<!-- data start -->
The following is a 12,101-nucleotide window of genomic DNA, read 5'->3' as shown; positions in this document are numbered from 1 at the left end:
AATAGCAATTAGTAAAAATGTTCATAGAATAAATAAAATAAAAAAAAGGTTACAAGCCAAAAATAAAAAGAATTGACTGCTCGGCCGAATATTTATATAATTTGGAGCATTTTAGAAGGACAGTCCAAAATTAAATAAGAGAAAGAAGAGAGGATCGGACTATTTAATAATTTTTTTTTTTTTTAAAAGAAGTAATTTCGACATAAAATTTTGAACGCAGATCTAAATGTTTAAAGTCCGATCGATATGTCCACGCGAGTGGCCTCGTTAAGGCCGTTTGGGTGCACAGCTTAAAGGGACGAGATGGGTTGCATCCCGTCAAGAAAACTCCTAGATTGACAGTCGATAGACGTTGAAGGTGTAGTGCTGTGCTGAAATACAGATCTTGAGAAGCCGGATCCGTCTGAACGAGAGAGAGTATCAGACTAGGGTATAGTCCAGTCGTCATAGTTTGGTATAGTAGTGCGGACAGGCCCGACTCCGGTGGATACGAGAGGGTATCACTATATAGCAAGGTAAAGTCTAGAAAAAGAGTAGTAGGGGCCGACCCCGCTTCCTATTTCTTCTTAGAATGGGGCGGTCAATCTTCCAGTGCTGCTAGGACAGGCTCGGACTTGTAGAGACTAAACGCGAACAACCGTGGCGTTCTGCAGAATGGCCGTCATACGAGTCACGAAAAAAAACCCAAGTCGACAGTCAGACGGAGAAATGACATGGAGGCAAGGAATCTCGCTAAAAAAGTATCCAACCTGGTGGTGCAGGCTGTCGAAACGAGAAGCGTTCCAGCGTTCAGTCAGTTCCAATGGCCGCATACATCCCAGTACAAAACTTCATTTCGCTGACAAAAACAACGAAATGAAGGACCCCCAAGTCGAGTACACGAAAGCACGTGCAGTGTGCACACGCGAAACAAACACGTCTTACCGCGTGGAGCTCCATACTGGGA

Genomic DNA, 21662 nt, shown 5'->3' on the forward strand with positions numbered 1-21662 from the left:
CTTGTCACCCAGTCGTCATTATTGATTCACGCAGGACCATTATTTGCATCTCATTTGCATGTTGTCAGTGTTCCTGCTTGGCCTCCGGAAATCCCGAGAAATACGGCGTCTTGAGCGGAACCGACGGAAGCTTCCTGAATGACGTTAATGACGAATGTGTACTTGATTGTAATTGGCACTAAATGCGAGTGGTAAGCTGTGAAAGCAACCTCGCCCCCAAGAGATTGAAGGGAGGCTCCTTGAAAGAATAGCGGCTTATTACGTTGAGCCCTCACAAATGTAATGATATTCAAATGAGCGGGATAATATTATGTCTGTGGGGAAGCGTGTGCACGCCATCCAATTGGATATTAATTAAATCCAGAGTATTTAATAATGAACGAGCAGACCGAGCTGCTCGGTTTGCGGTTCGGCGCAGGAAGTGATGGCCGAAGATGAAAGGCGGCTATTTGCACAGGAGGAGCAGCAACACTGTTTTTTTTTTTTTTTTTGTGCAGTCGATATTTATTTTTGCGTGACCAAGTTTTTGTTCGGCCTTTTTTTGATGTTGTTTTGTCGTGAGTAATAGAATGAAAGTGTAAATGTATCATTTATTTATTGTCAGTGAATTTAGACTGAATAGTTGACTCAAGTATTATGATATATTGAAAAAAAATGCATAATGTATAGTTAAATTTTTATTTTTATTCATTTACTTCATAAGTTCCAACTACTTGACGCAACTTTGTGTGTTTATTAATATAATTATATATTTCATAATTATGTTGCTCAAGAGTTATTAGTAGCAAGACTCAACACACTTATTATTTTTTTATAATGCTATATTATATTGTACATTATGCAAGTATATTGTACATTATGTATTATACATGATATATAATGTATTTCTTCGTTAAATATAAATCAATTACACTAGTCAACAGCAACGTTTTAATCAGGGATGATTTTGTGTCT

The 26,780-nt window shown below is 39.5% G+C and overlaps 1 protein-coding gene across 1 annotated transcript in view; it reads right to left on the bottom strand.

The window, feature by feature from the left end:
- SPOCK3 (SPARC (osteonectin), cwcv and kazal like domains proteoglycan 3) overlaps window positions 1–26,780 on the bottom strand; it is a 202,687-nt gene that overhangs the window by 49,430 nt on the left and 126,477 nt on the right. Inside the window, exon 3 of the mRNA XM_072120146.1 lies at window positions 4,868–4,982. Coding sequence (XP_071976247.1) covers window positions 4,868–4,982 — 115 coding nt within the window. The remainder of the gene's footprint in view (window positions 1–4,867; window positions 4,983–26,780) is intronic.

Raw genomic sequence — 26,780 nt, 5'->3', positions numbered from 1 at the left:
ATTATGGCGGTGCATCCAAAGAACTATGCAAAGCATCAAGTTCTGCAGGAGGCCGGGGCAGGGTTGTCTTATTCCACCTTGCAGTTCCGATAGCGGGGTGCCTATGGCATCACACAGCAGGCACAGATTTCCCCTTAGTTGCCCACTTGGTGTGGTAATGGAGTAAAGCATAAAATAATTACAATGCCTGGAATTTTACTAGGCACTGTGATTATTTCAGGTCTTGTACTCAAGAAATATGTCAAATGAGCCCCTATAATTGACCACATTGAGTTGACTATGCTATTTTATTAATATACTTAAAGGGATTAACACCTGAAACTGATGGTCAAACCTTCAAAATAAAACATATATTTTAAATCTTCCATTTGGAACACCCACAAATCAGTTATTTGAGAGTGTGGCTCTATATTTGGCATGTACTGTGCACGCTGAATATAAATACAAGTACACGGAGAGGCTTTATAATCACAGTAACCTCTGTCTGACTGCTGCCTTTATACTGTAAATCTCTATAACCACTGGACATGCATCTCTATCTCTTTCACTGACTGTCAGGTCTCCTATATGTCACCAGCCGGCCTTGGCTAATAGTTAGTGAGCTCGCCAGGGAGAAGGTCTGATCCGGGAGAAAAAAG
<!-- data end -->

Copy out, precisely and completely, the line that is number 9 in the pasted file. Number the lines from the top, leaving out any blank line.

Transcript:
ATTATGGCGGTGCATCCAAAGAACTATGCAAAGCATCAAGTTCTGCAGGAGGCCGGGGCAGGGTTGTCTTATTCCACCTTGCAGTTCCGATAGCGGGGTGCCTATGGCATCACACAGCAGGCACAGATTTCCCCTTAGTTGCCCACTTGGTGTGGTAATGGAGTAAAGCATAAAATAATTACAATGCCTGGAATTTTACTAGGCACTGTGATTATTTCAGGTCTTGTACTCAAGAAATATGTCAAATGAGCCCCTATAATTGACCACATTGAGTTGACTATGCTATTTTATTAATATACTTAAAGGGATTAACACCTGAAACTGATGGTCAAACCTTCAAAATAAAACATATATTTTAAATCTTCCATTTGGAACACCCACAAATCAGTTATTTGAGAGTGTGGCTCTATATTTGGCATGTACTGTGCACGCTGAATATAAATACAAGTACACGGAGAGGCTTTATAATCACAGTAACCTCTGTCTGACTGCTGCCTTTATACTGTAAATCTCTATAACCACTGGACATGCATCTCTATCTCTTTCACTGACTGTCAGGTCTCCTATATGTCACCAGCCGGCCTTGGCTAATAGTTAGTGAGCTCGCCAGGGAGAAGGTCTGATCCGGGAGAAAAAAG